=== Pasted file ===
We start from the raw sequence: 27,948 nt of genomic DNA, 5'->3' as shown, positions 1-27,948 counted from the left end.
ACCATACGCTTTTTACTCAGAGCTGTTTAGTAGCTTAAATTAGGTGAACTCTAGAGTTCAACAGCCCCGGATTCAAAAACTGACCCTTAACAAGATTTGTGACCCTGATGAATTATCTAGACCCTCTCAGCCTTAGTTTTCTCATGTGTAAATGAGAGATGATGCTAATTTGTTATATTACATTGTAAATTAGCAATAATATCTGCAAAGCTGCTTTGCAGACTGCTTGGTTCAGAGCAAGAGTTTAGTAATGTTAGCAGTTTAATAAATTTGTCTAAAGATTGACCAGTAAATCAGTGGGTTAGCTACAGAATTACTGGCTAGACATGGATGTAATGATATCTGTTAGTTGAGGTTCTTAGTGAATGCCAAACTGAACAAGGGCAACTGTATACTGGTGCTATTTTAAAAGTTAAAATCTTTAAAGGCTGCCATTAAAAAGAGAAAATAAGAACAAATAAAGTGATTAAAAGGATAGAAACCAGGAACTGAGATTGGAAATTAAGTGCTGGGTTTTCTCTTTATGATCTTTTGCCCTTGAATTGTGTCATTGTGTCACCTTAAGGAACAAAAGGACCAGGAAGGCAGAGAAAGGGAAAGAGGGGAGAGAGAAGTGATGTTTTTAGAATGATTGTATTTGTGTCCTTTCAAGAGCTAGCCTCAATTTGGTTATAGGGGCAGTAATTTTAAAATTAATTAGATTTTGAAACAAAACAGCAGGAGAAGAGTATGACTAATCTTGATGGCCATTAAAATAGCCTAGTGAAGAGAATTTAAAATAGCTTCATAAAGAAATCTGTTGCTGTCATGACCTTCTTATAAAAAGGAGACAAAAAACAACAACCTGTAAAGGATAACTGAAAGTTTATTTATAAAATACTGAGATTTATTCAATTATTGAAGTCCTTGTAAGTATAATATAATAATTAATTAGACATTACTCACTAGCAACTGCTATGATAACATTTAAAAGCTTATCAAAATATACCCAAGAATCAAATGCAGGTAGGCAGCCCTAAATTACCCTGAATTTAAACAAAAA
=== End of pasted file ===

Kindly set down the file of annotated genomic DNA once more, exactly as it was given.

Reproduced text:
We start from the raw sequence: 27,948 nt of genomic DNA, 5'->3' as shown, positions 1-27,948 counted from the left end.
ACCATACGCTTTTTACTCAGAGCTGTTTAGTAGCTTAAATTAGGTGAACTCTAGAGTTCAACAGCCCCGGATTCAAAAACTGACCCTTAACAAGATTTGTGACCCTGATGAATTATCTAGACCCTCTCAGCCTTAGTTTTCTCATGTGTAAATGAGAGATGATGCTAATTTGTTATATTACATTGTAAATTAGCAATAATATCTGCAAAGCTGCTTTGCAGACTGCTTGGTTCAGAGCAAGAGTTTAGTAATGTTAGCAGTTTAATAAATTTGTCTAAAGATTGACCAGTAAATCAGTGGGTTAGCTACAGAATTACTGGCTAGACATGGATGTAATGATATCTGTTAGTTGAGGTTCTTAGTGAATGCCAAACTGAACAAGGGCAACTGTATACTGGTGCTATTTTAAAAGTTAAAATCTTTAAAGGCTGCCATTAAAAAGAGAAAATAAGAACAAATAAAGTGATTAAAAGGATAGAAACCAGGAACTGAGATTGGAAATTAAGTGCTGGGTTTTCTCTTTATGATCTTTTGCCCTTGAATTGTGTCATTGTGTCACCTTAAGGAACAAAAGGACCAGGAAGGCAGAGAAAGGGAAAGAGGGGAGAGAGAAGTGATGTTTTTAGAATGATTGTATTTGTGTCCTTTCAAGAGCTAGCCTCAATTTGGTTATAGGGGCAGTAATTTTAAAATTAATTAGATTTTGAAACAAAACAGCAGGAGAAGAGTATGACTAATCTTGATGGCCATTAAAATAGCCTAGTGAAGAGAATTTAAAATAGCTTCATAAAGAAATCTGTTGCTGTCATGACCTTCTTATAAAAAGGAGACAAAAAACAACAACCTGTAAAGGATAACTGAAAGTTTATTTATAAAATACTGAGATTTATTCAATTATTGAAGTCCTTGTAAGTATAATATAATAATTAATTAGACATTACTCACTAGCAACTGCTATGATAACATTTAAAAGCTTATCAAAATATACCCAAGAATCAAATGCAGGTAGGCAGCCCTAAATTACCCTGAATTTAAACAAAAA